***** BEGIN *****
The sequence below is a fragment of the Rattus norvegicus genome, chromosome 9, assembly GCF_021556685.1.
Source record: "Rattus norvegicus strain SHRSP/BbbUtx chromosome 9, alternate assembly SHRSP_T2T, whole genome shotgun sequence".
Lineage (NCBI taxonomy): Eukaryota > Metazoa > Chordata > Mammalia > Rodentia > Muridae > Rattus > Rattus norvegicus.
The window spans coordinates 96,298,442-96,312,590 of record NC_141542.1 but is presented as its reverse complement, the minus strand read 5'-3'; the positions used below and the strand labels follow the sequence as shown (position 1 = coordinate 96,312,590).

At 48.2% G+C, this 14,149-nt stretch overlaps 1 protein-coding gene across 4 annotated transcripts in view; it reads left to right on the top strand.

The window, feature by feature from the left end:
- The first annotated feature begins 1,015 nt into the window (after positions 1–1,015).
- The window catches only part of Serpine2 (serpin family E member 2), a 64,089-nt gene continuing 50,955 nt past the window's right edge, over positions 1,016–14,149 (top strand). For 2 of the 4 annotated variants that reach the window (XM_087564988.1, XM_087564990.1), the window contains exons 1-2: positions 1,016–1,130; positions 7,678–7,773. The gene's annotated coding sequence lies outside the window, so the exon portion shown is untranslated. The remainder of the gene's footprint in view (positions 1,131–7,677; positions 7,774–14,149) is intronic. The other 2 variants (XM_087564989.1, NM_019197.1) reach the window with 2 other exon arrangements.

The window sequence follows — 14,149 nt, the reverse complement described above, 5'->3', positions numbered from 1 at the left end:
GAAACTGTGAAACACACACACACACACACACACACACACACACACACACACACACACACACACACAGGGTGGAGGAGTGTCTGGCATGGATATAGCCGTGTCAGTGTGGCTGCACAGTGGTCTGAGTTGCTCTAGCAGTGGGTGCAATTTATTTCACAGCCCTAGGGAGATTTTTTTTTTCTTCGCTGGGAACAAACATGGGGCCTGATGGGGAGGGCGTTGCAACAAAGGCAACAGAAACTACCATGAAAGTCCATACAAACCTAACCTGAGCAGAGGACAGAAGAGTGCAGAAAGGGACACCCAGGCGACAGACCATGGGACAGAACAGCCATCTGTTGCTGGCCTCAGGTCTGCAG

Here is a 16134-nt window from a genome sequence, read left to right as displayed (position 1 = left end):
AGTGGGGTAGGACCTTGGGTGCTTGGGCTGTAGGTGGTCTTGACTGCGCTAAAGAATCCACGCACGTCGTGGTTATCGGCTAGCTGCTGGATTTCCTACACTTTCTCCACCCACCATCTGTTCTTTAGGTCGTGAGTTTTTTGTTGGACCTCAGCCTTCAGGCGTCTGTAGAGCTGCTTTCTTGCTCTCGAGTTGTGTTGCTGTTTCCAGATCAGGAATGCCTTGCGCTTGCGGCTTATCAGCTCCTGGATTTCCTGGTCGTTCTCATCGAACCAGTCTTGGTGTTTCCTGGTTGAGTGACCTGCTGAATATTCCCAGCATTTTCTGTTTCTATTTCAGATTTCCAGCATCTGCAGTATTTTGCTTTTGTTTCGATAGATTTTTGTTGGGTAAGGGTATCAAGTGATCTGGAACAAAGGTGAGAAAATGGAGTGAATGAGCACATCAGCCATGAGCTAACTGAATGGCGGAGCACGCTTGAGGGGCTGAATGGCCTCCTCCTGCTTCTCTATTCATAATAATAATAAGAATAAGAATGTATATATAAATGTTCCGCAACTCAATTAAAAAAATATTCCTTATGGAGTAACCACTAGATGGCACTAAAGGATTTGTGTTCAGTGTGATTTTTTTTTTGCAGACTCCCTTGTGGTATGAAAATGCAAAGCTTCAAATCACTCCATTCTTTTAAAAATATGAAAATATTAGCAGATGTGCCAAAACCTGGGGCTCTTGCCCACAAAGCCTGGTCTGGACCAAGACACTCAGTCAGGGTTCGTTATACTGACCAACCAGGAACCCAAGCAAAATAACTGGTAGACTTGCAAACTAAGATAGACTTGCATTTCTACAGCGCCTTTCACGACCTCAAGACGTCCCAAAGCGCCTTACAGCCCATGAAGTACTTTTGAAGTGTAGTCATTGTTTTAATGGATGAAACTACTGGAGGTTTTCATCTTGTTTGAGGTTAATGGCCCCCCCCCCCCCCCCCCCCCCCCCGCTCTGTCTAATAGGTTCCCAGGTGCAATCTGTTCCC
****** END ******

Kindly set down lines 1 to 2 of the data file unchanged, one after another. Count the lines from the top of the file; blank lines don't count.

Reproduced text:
The sequence below is a fragment of the Rattus norvegicus genome, chromosome 9, assembly GCF_021556685.1.
Source record: "Rattus norvegicus strain SHRSP/BbbUtx chromosome 9, alternate assembly SHRSP_T2T, whole genome shotgun sequence".